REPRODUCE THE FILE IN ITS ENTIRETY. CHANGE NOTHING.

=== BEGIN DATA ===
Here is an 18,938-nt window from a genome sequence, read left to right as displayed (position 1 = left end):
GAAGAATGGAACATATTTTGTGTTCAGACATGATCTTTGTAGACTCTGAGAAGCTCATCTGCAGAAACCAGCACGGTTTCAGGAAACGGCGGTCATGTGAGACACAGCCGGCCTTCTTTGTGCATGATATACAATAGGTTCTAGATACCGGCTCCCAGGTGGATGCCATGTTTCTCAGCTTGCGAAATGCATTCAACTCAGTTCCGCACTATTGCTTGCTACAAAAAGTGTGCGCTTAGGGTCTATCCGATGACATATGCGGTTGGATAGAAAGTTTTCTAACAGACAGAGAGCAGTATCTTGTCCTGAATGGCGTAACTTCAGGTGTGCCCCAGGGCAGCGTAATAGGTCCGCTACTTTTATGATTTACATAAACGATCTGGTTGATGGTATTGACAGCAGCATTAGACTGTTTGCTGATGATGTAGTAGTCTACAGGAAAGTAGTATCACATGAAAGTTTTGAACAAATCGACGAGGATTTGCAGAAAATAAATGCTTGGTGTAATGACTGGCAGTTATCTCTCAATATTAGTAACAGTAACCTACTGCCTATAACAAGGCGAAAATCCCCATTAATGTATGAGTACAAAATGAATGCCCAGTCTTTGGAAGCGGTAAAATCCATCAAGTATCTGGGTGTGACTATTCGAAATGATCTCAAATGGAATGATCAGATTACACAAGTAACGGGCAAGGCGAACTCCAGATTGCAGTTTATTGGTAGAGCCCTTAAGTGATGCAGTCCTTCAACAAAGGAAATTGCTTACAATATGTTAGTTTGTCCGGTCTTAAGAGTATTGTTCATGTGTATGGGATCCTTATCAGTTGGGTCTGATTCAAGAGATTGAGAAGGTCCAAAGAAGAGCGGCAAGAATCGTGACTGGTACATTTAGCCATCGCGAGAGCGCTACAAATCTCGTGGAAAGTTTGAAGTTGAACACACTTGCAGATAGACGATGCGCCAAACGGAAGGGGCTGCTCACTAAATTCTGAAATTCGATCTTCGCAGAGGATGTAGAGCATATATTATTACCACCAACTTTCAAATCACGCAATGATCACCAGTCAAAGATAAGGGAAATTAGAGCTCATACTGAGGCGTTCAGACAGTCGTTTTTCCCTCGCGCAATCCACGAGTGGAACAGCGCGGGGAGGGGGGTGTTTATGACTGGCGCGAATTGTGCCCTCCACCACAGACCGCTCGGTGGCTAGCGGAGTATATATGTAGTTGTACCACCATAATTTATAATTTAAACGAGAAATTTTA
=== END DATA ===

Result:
Here is an 18,938-nt window from a genome sequence, read left to right as displayed (position 1 = left end):
GAAGAATGGAACATATTTTGTGTTCAGACATGATCTTTGTAGACTCTGAGAAGCTCATCTGCAGAAACCAGCACGGTTTCAGGAAACGGCGGTCATGTGAGACACAGCCGGCCTTCTTTGTGCATGATATACAATAGGTTCTAGATACCGGCTCCCAGGTGGATGCCATGTTTCTCAGCTTGCGAAATGCATTCAACTCAGTTCCGCACTATTGCTTGCTACAAAAAGTGTGCGCTTAGGGTCTATCCGATGACATATGCGGTTGGATAGAAAGTTTTCTAACAGACAGAGAGCAGTATCTTGTCCTGAATGGCGTAACTTCAGGTGTGCCCCAGGGCAGCGTAATAGGTCCGCTACTTTTATGATTTACATAAACGATCTGGTTGATGGTATTGACAGCAGCATTAGACTGTTTGCTGATGATGTAGTAGTCTACAGGAAAGTAGTATCACATGAAAGTTTTGAACAAATCGACGAGGATTTGCAGAAAATAAATGCTTGGTGTAATGACTGGCAGTTATCTCTCAATATTAGTAACAGTAACCTACTGCCTATAACAAGGCGAAAATCCCCATTAATGTATGAGTACAAAATGAATGCCCAGTCTTTGGAAGCGGTAAAATCCATCAAGTATCTGGGTGTGACTATTCGAAATGATCTCAAATGGAATGATCAGATTACACAAGTAACGGGCAAGGCGAACTCCAGATTGCAGTTTATTGGTAGAGCCCTTAAGTGATGCAGTCCTTCAACAAAGGAAATTGCTTACAATATGTTAGTTTGTCCGGTCTTAAGAGTATTGTTCATGTGTATGGGATCCTTATCAGTTGGGTCTGATTCAAGAGATTGAGAAGGTCCAAAGAAGAGCGGCAAGAATCGTGACTGGTACATTTAGCCATCGCGAGAGCGCTACAAATCTCGTGGAAAGTTTGAAGTTGAACACACTTGCAGATAGACGATGCGCCAAACGGAAGGGGCTGCTCACTAAATTCTGAAATTCGATCTTCGCAGAGGATGTAGAGCATATATTATTACCACCAACTTTCAAATCACGCAATGATCACCAGTCAAAGATAAGGGAAATTAGAGCTCATACTGAGGCGTTCAGACAGTCGTTTTTCCCTCGCGCAATCCACGAGTGGAACAGCGCGGGGAGGGGGGTGTTTATGACTGGCGCGAATTGTGCCCTCCACCACAGACCGCTCGGTGGCTAGCGGAGTATATATGTAGTTGTACCACCATAATTTATAATTTAAACGAGAAATTTTA